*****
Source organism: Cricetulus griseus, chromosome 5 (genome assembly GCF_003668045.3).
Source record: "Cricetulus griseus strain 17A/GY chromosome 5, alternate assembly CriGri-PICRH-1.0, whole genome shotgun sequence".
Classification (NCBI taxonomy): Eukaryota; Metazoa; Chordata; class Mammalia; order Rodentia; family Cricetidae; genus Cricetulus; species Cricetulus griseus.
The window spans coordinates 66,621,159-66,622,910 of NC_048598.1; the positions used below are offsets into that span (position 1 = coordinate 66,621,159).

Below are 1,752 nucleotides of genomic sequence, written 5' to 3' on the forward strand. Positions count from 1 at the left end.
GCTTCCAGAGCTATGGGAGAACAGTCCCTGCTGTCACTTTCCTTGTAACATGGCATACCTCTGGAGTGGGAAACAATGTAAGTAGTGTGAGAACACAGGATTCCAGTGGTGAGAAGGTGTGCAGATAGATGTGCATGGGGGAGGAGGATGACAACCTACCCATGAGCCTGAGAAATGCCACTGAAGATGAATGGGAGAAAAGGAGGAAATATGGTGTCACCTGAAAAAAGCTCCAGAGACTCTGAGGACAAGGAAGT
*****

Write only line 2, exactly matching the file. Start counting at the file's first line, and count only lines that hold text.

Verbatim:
Source record: "Cricetulus griseus strain 17A/GY chromosome 5, alternate assembly CriGri-PICRH-1.0, whole genome shotgun sequence".